21. F. Brosinger, H. Freimuth, M. Lacher, W. Ehrfeld, E. Gedig, A. Katerkamp, F. Spener, and K. Cammann, “A label-free affinity sensor with compensation of unspecific protein interaction by a highly sensitive integrated optical Mach–Zehnder interferometer on silicon,” Sens. Actuators B Chem. 44(1-3), 350–355 ( 1997). [CrossRef]

24

24. E. F. Schipper, A. M. Brugman, L. M. Lechuga, R. P. H. Kooyman, J. Greve, and C. Dominguez, “The realization of an integrated Mach-Zehnder waveguide immunosensor in silicon technology,” Sens. Actuators B Chem. 40(2-3), 147–153 ( 1997). [CrossRef]

]. For example, the phase-change sensitivity of a Si-based MZI with a 5mm sensing arm was reported to be about 1400(2π)/RIU [24

24. E. F. Schipper, A. M. Brugman, L. M. Lechuga, R. P. H. Kooyman, J. Greve, and C. Dominguez, “The realization of an integrated Mach-Zehnder waveguide immunosensor in silicon technology,” Sens. Actuators B Chem. 40(2-3), 147–153 ( 1997). [CrossRef]

].

3. Achieving high sensitivity by matching the refractive indices at the two surfaces

Besides the phase modulation at a single wavelength, such double-slit or slit-groove metal structures have also been reported to exhibit spectral interference when the input is a broad band light source [29

29. H. F. Schouten, N. Kuzmin, G. Dubois, T. D. Visser, G. Gbur, P. F. Alkemade, H. Blok, G. W. Hooft, D. Lenstra, and E. R. Eliel, “Plasmon-assisted two-slit transmission: Young’s experiment revisited,” Phys. Rev. Lett. 94(5), 053901 ( 2005). [CrossRef] [PubMed]

31

31. X. Wu, J. Zhang, J. Chen, C. Zhao, and Q. Gong, “Refractive index sensor based on surface-plasmon interference,” Optim. Lett. 34(3), 392 ( 2009). [CrossRef]

]. In this section, we discuss how that the spectral interference supported by this proposed VPMZI can lead to an high sensitivity, significantly better than that reported for other nanoplasmonic architectures [4

4. M. E. Stewart, N. H. Mack, V. Malyarchuk, J. A. N. Soares, T. W. Lee, S. K. Gray, R. G. Nuzzo, and J. A. Rogers, “Quantitative multispectral biosensing and 1D imaging using quasi-3D plasmonic crystals,” Proc. Natl. Acad. Sci. U.S.A. 103(46), 17143–17148 ( 2006). [CrossRef] [PubMed]

15

15. J. Ji, J. C. Yang, and D. N. Larson, “Nanohole arrays of mixed designs and microwriting for simultaneous and multiple protein binding studies,” Biosens. Bioelectron. 24(9), 2847–2852 ( 2009). [CrossRef] [PubMed]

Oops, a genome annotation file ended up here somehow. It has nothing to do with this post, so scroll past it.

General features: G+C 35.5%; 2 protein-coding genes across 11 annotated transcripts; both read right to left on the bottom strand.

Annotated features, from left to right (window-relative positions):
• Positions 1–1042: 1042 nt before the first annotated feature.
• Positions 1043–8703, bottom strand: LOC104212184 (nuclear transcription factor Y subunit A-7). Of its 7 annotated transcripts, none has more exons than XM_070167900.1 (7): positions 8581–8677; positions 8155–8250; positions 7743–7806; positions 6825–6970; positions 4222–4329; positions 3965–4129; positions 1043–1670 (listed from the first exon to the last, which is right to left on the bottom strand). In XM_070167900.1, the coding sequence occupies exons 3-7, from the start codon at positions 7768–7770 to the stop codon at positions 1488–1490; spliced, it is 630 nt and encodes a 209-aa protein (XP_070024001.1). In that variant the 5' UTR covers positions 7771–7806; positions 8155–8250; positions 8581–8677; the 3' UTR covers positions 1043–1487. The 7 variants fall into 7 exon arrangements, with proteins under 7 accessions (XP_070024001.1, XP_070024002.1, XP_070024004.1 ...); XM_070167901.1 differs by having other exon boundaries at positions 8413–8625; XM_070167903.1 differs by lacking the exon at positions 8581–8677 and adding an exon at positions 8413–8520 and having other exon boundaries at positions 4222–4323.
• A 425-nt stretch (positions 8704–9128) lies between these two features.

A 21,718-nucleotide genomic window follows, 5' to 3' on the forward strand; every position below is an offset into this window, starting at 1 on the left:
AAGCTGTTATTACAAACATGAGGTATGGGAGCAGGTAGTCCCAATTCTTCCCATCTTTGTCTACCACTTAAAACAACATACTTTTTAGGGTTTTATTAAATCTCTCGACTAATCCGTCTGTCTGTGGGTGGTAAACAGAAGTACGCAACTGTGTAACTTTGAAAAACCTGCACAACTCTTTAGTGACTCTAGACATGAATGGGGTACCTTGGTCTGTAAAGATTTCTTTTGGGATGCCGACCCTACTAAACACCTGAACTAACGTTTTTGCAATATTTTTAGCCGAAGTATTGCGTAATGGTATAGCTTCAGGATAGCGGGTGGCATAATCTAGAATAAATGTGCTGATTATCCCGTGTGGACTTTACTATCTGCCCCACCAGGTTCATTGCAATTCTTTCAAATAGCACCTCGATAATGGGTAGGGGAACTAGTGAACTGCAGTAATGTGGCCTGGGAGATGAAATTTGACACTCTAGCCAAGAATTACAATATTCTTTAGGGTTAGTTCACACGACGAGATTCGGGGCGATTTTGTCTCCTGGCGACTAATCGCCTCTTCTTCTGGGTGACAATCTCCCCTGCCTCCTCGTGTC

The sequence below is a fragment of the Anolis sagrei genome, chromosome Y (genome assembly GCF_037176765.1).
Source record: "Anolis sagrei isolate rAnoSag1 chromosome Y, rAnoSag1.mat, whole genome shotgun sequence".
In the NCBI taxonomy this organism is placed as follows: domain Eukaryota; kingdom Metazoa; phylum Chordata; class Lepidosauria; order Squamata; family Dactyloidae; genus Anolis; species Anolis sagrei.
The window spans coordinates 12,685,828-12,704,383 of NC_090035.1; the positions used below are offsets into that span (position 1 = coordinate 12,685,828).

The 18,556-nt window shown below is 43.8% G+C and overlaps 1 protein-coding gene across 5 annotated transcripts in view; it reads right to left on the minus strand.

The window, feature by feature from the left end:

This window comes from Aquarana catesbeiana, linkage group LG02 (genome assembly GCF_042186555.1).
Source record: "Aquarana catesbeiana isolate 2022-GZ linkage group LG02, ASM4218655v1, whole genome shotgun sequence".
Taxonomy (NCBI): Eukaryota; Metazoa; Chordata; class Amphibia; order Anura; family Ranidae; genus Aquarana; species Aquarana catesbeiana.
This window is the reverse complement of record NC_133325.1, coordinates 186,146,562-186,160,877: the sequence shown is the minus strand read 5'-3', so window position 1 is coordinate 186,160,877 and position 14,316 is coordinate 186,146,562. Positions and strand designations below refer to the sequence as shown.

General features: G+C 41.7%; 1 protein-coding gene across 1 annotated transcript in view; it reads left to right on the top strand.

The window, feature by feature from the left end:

,32

32. M. H. Lee, H. Gao, and T. W. Odom, “Refractive index sensing using quasi one-dimensional nanoslit arrays,” Nano Lett. 9(7), 2584–2588 ( 2009). [CrossRef] [PubMed]

].

When the refractive index of the dielectric top layer is changed, the peaks and valleys in the interference pattern will shift accordingly. The sensitivity could be approximately derived by setting the term.2πLλ(εm'(λ)n12εm'(λ)+n12εm'(λ)n22εm'(λ)+n22).to be constant, yielding [31

31. X. Wu, J. Zhang, J. Chen, C. Zhao, and Q. Gong, “Refractive index sensor based on surface-plasmon interference,” Optim. Lett. 34(3), 392 ( 2009). [CrossRef]

]:
S=ΔλΔn=λn13(εm'(λ)n12εm'(λ)+n12)3/2/(εm'(λ)n12εm'(λ)+n12εm'(λ)n22εm'(λ)+n22)
(2)
From Eq. (2), it is seen that when the n1 < n2, the sensitivity parameter is negative, indicating that the interference pattern will shift to shorter wavelengths, whereas if n1 > n2, the sensitivity value is positive, indicating that the interference pattern will shift to longer wavelengths. More importantly, this equation indicates that the sensitivity increases greatly if the two terms in the denominator are close in value. Figure 2
Fig. 2 Theoretical sensitivity (absolute value) of the VPMZI obtained by Eq. (1). The thickness of the Au film is 200nm. The gap between the two slits is 70μm, and the width of each slit is 400nm. In this calculation, the refractive index for the top layer is 1.33.
illustrates the sensitivities that could potentially be achieved by varying the refractive index of the substrate material below the metal surface. In this calculation, we assume the metal film is gold and the top dielectric layer is water (n1 = 1.33). As an example, when n2 = 1.51, the relation between the sensitivity and the operating wavelength is shown by the lowest curve in Fig. 2. These simulation parameters, which are similar to the measurement conditions employed in ref [31

31. X. Wu, J. Zhang, J. Chen, C. Zhao, and Q. Gong, “Refractive index sensor based on surface-plasmon interference,” Optim. Lett. 34(3), 392 ( 2009). [CrossRef]

], yielded a sensitivity of approximately 4718nm/RIU at approximately 860nm. This value is in close agreement with experimental value of 4547nm/RIU reported in ref [31

31. X. Wu, J. Zhang, J. Chen, C. Zhao, and Q. Gong, “Refractive index sensor based on surface-plasmon interference,” Optim. Lett. 34(3), 392 ( 2009). [CrossRef]

]. Based on Eq. (2), Wu et. al. noted that higher sensitivities can be achieved at longer wavelengths [31

31. X. Wu, J. Zhang, J. Chen, C. Zhao, and Q. Gong, “Refractive index sensor based on surface-plasmon interference,” Optim. Lett. 34(3), 392 ( 2009). [CrossRef]

]. However, this approach to improving performance is limited by strong water absorption in the near-infrared spectral region. Another obvious approach to enhance the sensitivity, not emphasized in ref [31

31. X. Wu, J. Zhang, J. Chen, C. Zhao, and Q. Gong, “Refractive index sensor based on surface-plasmon interference,” Optim. Lett. 34(3), 392 ( 2009). [CrossRef]

], can be realized when the refractive index of the substrate, n2, is decreased, approaching that of the top layer, n1, as illustrated by the series of curves in Fig. 2.

The most important design requirement for a sensitive VPMZI is to match the ERI at the top and bottom interfaces. The ideal structure to meet the ERI matching condition is the one where the dispersion curve at the top surface is very close to that at the bottom interface, indicating that the ERI match condition could be met over a broad range of wavelengths. This can in principle be accomplished by finding a substrate whose refractive index is close to the liquid on the top. For example, the authors in ref [5